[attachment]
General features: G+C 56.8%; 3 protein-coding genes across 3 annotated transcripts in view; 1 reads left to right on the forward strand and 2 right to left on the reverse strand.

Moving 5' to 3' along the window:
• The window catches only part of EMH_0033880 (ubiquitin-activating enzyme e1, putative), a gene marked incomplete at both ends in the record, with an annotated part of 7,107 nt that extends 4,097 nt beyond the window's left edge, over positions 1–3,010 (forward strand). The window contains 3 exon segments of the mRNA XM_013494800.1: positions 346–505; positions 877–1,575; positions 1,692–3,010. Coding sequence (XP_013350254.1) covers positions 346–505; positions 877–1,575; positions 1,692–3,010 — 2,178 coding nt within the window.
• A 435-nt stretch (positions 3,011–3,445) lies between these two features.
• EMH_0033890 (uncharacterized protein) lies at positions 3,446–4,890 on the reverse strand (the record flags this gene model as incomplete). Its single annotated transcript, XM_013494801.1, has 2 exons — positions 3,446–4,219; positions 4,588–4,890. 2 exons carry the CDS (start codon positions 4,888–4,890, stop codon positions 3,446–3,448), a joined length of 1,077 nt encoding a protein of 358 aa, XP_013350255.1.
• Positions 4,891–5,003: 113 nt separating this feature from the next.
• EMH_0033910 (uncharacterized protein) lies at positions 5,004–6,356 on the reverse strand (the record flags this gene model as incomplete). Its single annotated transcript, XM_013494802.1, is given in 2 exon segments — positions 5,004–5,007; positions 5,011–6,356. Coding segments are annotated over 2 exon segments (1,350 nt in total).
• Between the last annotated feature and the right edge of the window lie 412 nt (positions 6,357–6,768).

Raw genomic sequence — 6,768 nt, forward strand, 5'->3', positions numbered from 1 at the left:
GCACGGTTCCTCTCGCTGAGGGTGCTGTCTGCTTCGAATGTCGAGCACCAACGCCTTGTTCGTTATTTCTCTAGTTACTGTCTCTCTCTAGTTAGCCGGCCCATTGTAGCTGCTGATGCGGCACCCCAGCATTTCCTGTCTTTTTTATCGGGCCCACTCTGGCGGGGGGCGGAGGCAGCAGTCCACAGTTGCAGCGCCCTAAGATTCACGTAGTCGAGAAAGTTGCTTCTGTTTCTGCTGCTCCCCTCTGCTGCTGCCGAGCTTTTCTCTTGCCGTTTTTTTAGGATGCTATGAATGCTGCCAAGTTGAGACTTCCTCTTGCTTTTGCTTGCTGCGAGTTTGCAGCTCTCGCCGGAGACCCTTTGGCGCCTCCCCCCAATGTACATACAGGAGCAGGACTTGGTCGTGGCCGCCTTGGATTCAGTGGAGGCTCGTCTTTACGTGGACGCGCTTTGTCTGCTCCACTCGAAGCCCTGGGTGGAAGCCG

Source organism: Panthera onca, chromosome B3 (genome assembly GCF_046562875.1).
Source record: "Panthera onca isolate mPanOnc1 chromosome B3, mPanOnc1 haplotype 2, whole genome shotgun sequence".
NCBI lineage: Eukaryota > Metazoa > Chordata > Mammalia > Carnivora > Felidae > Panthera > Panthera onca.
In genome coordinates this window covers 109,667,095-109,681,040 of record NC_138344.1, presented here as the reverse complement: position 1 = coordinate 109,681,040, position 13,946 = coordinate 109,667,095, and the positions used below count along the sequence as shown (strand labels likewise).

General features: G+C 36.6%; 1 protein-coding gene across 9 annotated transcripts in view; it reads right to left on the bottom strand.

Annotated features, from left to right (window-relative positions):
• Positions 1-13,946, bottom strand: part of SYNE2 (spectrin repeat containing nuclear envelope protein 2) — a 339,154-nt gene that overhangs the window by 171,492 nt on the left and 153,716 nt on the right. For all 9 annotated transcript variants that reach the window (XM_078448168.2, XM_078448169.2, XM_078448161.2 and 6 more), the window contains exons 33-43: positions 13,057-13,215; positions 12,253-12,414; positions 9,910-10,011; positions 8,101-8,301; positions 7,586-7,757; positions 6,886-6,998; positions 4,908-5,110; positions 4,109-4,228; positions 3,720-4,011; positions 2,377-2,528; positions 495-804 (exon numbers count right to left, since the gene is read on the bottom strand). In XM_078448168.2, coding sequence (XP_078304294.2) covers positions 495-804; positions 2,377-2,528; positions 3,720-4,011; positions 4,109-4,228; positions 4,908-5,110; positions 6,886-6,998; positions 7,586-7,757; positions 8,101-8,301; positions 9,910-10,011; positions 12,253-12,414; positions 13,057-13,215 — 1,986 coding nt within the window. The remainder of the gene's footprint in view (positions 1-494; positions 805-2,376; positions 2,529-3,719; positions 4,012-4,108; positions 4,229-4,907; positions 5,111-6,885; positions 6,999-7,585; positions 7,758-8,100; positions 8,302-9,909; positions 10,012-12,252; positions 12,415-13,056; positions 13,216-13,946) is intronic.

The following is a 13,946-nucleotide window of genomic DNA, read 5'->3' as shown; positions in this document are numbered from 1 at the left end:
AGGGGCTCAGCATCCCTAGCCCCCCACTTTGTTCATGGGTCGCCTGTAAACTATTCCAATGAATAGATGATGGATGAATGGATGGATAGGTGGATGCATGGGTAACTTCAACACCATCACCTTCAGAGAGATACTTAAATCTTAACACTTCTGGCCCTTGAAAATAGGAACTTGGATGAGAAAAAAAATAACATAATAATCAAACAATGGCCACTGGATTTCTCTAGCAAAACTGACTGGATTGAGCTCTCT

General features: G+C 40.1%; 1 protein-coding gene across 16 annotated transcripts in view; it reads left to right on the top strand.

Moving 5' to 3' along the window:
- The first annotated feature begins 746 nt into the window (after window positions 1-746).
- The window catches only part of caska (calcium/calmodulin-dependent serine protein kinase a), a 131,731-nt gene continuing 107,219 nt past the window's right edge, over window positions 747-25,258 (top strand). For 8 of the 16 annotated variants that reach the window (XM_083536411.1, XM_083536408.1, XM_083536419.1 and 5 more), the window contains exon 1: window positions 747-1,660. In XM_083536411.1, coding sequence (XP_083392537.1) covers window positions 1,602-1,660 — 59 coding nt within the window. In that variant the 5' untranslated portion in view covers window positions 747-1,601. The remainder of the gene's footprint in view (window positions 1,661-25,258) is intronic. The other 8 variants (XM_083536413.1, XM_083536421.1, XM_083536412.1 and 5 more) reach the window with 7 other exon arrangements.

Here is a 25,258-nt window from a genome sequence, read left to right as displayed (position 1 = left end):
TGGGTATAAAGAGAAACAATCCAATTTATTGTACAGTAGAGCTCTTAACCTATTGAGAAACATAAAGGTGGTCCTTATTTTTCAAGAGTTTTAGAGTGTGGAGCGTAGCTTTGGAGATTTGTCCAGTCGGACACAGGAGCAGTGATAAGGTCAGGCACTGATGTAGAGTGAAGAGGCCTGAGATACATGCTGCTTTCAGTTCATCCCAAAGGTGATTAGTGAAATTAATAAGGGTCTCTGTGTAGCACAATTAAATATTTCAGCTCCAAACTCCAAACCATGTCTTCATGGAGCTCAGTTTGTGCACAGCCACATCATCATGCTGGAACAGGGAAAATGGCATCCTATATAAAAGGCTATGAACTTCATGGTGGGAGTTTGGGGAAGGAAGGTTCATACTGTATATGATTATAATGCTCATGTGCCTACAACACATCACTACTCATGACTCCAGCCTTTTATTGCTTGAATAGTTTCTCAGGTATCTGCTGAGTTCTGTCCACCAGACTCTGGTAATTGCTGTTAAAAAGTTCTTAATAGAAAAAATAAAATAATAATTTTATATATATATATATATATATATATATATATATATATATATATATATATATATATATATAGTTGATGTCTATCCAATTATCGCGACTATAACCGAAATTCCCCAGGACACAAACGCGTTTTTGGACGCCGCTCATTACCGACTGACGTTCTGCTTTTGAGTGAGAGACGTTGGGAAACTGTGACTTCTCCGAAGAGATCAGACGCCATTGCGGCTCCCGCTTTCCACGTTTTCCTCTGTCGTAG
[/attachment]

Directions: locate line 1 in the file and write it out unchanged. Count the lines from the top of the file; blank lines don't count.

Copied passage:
General features: G+C 56.8%; 3 protein-coding genes across 3 annotated transcripts in view; 1 reads left to right on the forward strand and 2 right to left on the reverse strand.